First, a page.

Indian President Pranab Mukherjee signed an ordinance approved by the Union Cabinet to strengthen sexual assault laws in response to a January 2013 government report that called for sweeping changes in how the country addresses sexual violence against women. Although women’s rights activists praised the Cabinet for including some provisions from the report, they also criticized the ordinance for what one advocate called its “piecemeal” approach. The ordinance incorporates some suggestions from the report, such as making voyeurism, stalking, and acid attacks criminal offenses, but it diverges from the report in other areas such as marital rape.
One point of concern is that the revised law was enacted through an ordinance rather than through Parliament. An ordinance is an executive branch order to address urgent legal matters when Parliament is not in session. Although the laws become effective immediately, Parliament must ratify them within six months. Some legal experts in India called the ordinance a hasty reaction to public demand and pointed out that when a law creates a new offense or changes the definition of an offense, the law should be fully debated in Parliament before passage.
The ordinance introduces capital punishment for certain types of sexual violence, including rape that results in a victim’s death, that leaves the victim in a persistent vegetative state, and gang rape. Capital punishment is legal in India, but it has been reserved for “rarest of rare” cases since 1983. Crimes for which a defendant may be executed include murder, waging war against the nation, abetting the suicide of a child or insane person, and committing an honor killing. Critics of the ordinance have called the inclusion of capital punishment regressive at a time when the majority of countries are moving toward abolishing the death penalty. According to Amnesty International, 140 countries have abolished capital punishment in law or in practice. Of the countries that retain the death penalty, only 21 carried out executions in 2011.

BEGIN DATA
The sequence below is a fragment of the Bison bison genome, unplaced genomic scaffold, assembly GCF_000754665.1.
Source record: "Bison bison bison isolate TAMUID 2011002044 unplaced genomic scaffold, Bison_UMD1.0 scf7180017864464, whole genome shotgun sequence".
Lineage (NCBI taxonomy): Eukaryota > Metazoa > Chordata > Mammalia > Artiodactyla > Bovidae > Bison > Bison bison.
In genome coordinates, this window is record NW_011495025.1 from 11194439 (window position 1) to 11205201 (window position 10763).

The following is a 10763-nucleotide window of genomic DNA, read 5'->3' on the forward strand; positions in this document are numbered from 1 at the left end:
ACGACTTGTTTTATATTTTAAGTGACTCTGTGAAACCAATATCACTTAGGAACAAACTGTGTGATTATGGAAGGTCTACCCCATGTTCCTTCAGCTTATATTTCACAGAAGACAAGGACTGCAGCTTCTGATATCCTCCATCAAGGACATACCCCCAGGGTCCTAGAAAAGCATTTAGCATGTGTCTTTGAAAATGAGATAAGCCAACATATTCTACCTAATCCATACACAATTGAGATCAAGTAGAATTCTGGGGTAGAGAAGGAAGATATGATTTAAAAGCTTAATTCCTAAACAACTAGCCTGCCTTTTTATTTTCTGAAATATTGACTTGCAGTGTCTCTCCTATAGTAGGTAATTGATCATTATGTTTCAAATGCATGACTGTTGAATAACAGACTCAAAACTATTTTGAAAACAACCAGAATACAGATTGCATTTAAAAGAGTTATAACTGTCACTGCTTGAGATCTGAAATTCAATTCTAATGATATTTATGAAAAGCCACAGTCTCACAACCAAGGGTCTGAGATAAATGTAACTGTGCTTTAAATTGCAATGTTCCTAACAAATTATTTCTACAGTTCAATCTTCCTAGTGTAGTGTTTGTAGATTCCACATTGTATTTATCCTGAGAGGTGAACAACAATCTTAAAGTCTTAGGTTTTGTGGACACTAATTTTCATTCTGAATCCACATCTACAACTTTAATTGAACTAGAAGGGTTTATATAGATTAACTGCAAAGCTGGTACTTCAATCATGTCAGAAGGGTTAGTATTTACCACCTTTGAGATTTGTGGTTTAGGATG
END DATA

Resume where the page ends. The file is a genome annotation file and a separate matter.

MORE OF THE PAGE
Although the right to life has not been interpreted to prevent capital punishment, it is relevant when considering the movement away from its use. Article 6 of the International Covenant on Civil and Political Rights (to which India became a State Party without reservation in 1979) protects that right and limits the death penalty’s application. Given the current controversy in India over sexual assault, Parliament could have weighed the pressure to vindicate the rights of sexual-violence victims against the concerns over the right to life issues raised by the death penalty provision. However, the Union Cabinet’s method of implementation did not allow room for this debate.